align="center">Stepinac's Nugent gets his chance
By RODERICK BOONE
THE JOURNAL NEWS
(Original publication: May 14, 2007)
Brendan Nugent always knew he had the coaching gene in him. Never once did he think he wouldn't be able to land a coaching gig.
Still, the White Plains native and Stepinac graduate had no clue he'd earn a job as a paid assistant coach at such a prestigious institution so quickly. The 24-year-old was recently offered a chance to be the tight-ends coach at William & Mary, a job he accepted with open arms.
"It was a whirlwind," Nugent said. "They contacted me, and spring practice was starting the next week. So it was one of those bang-bang deals. I got in my car and shot down here (to Williamsburg, Va.). It's been unbelievable."
Nugent had been an associate coach, similar to an intern, at Iowa under Hawkeyes coach Kirk Ferentz for the past two seasons. He was an active participant on the staff and got more than his fair share of television time.
"He was the guy signaling in plays," said Stepinac football coach Mike O'Donnell, who coached Nugent and also had him on his staff as the linebackers coach in 2004. "We used to see him (on TV) all the time."
During the offseason, Nugent did some old-fashioned poking around in college football circles, scouring for job openings he thought he'd be interested in.
When William & Mary came calling, he knew it was a job he couldn't turn down. And although he's an East Coast guy, leaving behind the Midwest and the people he had grown close to was tough.
However, if he plans on achieving his goal of being a head coach at a major Division I college, that's what he had to do. It's all about advancement.
"It's kind of the nature of the business, especially when you are a young coach," Nugent said. "You have to bounce everywhere and take the best opportunities that are available to you. I have been kind of lucky with the opportunities I've had. This is a no-brainer for me - coming from Iowa to coach a Division I program in the Atlantic 10."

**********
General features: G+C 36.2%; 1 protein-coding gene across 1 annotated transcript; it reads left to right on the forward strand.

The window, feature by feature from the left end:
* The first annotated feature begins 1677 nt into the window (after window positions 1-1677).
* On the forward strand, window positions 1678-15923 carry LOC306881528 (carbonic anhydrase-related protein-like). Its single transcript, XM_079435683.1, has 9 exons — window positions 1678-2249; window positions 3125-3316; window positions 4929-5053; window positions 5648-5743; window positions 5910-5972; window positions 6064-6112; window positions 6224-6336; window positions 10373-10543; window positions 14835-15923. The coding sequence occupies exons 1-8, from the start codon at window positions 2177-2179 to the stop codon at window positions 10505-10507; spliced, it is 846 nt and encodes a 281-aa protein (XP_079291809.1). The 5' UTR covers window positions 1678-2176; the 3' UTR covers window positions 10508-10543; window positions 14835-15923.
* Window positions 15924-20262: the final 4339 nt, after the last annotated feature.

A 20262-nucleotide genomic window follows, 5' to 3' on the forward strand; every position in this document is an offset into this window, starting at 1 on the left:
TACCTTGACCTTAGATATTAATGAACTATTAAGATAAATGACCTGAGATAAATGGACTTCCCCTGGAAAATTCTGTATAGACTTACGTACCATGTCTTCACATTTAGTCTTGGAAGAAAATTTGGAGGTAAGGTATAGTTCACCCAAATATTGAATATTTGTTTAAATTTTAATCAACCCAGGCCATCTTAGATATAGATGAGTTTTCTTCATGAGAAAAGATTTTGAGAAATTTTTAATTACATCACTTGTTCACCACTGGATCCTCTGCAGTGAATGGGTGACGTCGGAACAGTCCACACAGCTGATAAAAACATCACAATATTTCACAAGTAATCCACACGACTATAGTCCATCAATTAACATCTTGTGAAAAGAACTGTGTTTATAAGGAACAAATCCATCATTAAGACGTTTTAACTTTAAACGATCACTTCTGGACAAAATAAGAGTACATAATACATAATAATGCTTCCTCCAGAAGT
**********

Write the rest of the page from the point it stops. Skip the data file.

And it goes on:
Just making it this far shows the perseverance Nugent possesses. Diagnosed with Legg-Calve-Perthes at a young age, he was told he'd never be able to play football.
Legg-Calve-Perthes is a condition stemming from a temporary loss of blood supply to the ball portion of the femur. As dying bone cells are replaced with new cells, the bone becomes unstable and could break easily or heal poorly.
Nugent underwent treatment for 2 1/2 years, trying various ways to overcome the condition. He had casts on both legs for a while, hoping to increase the blood flow. Additionally, he had braces put on both legs, which didn't do anything.
This all happened about six months before he became old enough to play Pop Warner football. Nonetheless, he wasn't about to give up.
"Brendan had that determination to make it," O'Donnell said. "He wasn't going to be told no."
Thanks to help from the doctors, the word "no" never became a part of Nugent's vocabulary.
"Finally, I went in for surgery (in 1994) because the treatments weren't working," Nugent said. "They actually went in and broke my pelvic bone, realigned it and pinned it back together."
It worked, and Nugent was finally able to quench his thirst for football.
His first season on the gridiron came during his freshman season at Stepinac. He played quarterback and safety, and still remembers his first game as if it were yesterday.
"We were playing Xaverian out in Brooklyn," Nugent said. "I was kind of nervous. I didn't know what to expect. Once I had that first tackle on the second play (of the game) I kind of calmed down and was ready to go from there. I felt like I had a weight lifted off my shoulders. I was able to do what I had been waiting for (for) so long."
Nugent went on to play linebacker at Catholic University in Washington for three seasons before heading to Iowa to finish his degree in political science.
Now he's back east, eagerly awaiting the chance to get things rolling.
"I have been kind of lucky with everything that has happened," said Nugent, who said he's acquired a vast amount of football knowledge from O'Donnell, Ferentz, and Iowa offensive coordinator and quarterbacks coach Ken O'Keefe.
"It has been an unbelievable experience, and there's lot of people who deserve thanks for that. There have been a lot of ups and down these last 10 years, but more ups than downs. It's been a good experience and I'm excited to be here. I am ready for August to come and really jump full bore."